PART and ROV
The PART process, an examination method intended to quantify the presence of a subluxation for Medicare, has been used for over two decades. The application of PART, as noted below, is critical in the initial visit of an episode of care to formulate the basis for medical necessity. However, when documenting the evaluation on an ROV, the components of PART provide a useful guideline to record the findings. Remember, the object of objective is to document comparison of the findings to the previous visit. This data maintains the consistency of basic findings from visit to visit and uses a nationally accepted format.
PART is not required every visit, per Medicare, and is never specifically required outside of Medicare; but this simple process can be valuable as a documentation standard for all patients. Medicare’s minimum PART findings require at least 2 elements, one from the “A” or “R” in PART to aid in proving the existence of a subluxation and medical necessity. Documenting these findings helps cover your bases and supports your Assessment of the day’s visit. You must document these findings for each region treated to show both clinical appropriateness and medical necessity.
The two most common and accepted forms of evaluation of Spinal Subluxation(s) in the profession are Static and Motion palpation, 89.2% and 86.5% respectively. Therefore, it seems both easy and familiar for providers to include these minimum evaluation techniques in their records. How do these techniques relate to PART?
In the ROV-O’s most basic form, the doctor can show changes in the A.R. of PART since the previous visit with respect to:
- Patient’s condition
- Treatment effectiveness
What does this look like in your records?
|PART Minimum for ROV-O
||Static Palpation: Left rotated C7, mildly less prominent or severe
|Range of Motion (segmental or area, C5-6 or Cervical area)
||Motion Palpation: segmental motion restriction: C7 right rotation, mildly less severe restriction
|Doctor’s objective note on treatment response not necessary but may help
||Noted decreased severity C7 VSC* post CMT
|Medicare requires a primary VSC*
||Primary VSC* C7
||*Vertebral Subluxation Complex
In the example above, the provider determined the A.R. of P.A.R.T. simply from palpation. It allows a provider to quickly arrive at A and/or R during each visit using different senses or tools:
- Other Testing: standardized objective data with interpretation from specialists. Note: this is the S of the expanded “PARTS”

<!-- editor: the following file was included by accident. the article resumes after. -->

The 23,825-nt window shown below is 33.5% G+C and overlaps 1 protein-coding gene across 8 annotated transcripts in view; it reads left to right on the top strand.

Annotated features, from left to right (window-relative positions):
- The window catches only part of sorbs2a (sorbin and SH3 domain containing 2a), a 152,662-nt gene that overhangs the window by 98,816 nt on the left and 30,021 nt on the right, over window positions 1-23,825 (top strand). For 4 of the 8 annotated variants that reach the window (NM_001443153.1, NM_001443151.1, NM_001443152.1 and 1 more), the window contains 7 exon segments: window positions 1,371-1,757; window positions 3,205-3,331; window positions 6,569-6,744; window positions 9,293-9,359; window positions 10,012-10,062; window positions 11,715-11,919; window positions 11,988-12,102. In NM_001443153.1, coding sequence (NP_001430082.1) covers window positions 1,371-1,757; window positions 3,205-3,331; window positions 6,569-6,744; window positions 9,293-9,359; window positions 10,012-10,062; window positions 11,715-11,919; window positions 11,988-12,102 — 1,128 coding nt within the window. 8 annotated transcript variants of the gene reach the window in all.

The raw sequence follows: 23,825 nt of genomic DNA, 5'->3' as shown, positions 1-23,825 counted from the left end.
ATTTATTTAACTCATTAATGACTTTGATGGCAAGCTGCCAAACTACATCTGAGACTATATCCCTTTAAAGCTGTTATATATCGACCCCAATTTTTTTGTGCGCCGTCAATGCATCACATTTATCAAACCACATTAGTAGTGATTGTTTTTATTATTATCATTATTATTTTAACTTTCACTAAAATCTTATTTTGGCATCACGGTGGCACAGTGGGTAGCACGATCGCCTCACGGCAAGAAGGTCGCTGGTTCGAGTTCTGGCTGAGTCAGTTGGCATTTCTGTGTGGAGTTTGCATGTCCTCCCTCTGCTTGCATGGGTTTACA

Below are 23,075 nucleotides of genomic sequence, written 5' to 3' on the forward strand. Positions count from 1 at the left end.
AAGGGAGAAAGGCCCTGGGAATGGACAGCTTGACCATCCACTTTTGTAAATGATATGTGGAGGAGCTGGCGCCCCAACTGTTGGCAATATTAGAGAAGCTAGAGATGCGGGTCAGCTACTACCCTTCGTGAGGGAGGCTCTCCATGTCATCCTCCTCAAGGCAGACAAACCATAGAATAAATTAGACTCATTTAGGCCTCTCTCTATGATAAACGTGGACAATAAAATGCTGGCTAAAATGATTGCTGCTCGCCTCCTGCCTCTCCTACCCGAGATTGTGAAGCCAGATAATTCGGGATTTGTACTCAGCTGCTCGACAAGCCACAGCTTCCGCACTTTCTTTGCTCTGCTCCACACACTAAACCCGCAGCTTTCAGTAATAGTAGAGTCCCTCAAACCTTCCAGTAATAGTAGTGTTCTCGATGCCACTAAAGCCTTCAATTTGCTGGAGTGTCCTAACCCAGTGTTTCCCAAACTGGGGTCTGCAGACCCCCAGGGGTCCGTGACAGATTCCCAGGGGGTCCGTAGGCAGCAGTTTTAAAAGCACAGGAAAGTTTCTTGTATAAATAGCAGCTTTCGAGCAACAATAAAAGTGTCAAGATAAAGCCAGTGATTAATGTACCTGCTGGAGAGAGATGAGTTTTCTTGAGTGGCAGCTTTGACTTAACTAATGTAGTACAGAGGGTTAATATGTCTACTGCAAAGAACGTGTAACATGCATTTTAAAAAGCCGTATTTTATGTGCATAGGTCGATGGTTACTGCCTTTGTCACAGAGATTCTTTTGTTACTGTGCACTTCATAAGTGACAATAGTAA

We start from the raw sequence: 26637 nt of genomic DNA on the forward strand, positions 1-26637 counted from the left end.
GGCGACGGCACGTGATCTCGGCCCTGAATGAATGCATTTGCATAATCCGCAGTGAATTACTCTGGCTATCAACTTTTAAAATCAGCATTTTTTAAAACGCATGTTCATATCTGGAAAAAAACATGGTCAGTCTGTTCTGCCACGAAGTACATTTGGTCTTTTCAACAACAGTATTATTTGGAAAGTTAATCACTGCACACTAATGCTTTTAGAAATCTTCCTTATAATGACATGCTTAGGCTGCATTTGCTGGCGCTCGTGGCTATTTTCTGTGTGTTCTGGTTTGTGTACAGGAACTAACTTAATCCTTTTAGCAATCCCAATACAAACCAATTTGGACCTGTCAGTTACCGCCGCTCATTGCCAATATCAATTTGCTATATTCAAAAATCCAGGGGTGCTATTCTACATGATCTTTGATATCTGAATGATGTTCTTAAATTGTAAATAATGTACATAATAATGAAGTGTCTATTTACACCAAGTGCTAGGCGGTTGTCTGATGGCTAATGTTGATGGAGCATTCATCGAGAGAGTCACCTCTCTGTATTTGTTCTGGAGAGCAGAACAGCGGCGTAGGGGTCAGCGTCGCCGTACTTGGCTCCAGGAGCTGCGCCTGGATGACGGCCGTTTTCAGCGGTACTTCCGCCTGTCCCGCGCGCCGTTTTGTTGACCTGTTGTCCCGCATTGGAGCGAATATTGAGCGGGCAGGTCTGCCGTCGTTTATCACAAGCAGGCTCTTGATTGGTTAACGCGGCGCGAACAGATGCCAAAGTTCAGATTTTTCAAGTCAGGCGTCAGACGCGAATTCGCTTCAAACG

- Radiological Imaging (X-rays, CT, MRI with or without contrast, US Doppler studies, Dexa Scan)
- Neurological: NCV, Needle EMG, Evoked potentials, Reflex testing, Sleep Study)
- Blood testing (CRP, Ferritin, Transferrin, RA factor, CBC with diff, Thyroid)
- Pulmonary Function Tests
Note: for some of the above, connect the visceral/vascular problem to the spinal area and segment(s) of complaint
PART on Observation
The example above reviewed the A and R through palpation; next, explore these elements using only Observation. Begin the patient evaluation the very moment you see him/her. Below are some examples that may be appropriate for the Objective section of the daily note:
Observation of Asymmetry
- Seated position, T-L-S leaning moderately less to the left.
- Weight bearing, increased head tilt to the right, 45 degrees.
- Improving gait, a bit more weight bearing on Rt leg, mild pain with less (approx. 30 degrees) Lt lumbar antalgia.
Observation of ROM
- Increasing Rt shoulder ROM, up to 90 degrees with mild pain while getting on and off the treatment bench.
- 25% increase cervical Lt rotation ROM with mild pain at C6-7 (Did the patient turn his/her neck more to talk to you while you were to his/her side, or did s/he turn his/her body?)
- Mild decrease T L S flexion with mild pain local at Rt SI (Could the patient bend forward to pick up the keys you accidentally dropped? Patients usually want to be helpful even when they are in pain.)
Observation of Asymmetry
- Mild Rt T-L-S convexity, decreasing severity, apex at L3
Observation of ROM
- 50% decrease Right Lateral Flexion ROM T-L-S spine, no pain, maximal restriction at L3
- 25% decrease Lumbosacral extension ROM, elicits mild-moderate pain at L5-S1.
These are just examples of things to consider. They are not intended to be copied and pasted into your records. Furthermore, these examples use AR of PART only to meet the minimum requirements. Other minimum options are PA, PR, RT, AT, of PART.
Tell the story of your patient’s progress with solid documentation of objective findings on a day-to-day basis. From there, medical necessity is sure to follow.
 Beliveau et al) “The chiropractic profession: a scoping review of utilization rates, reasons for seeking care, patient profiles, and care provided,” Chiropr Man Ther 2017; 25(35):1-17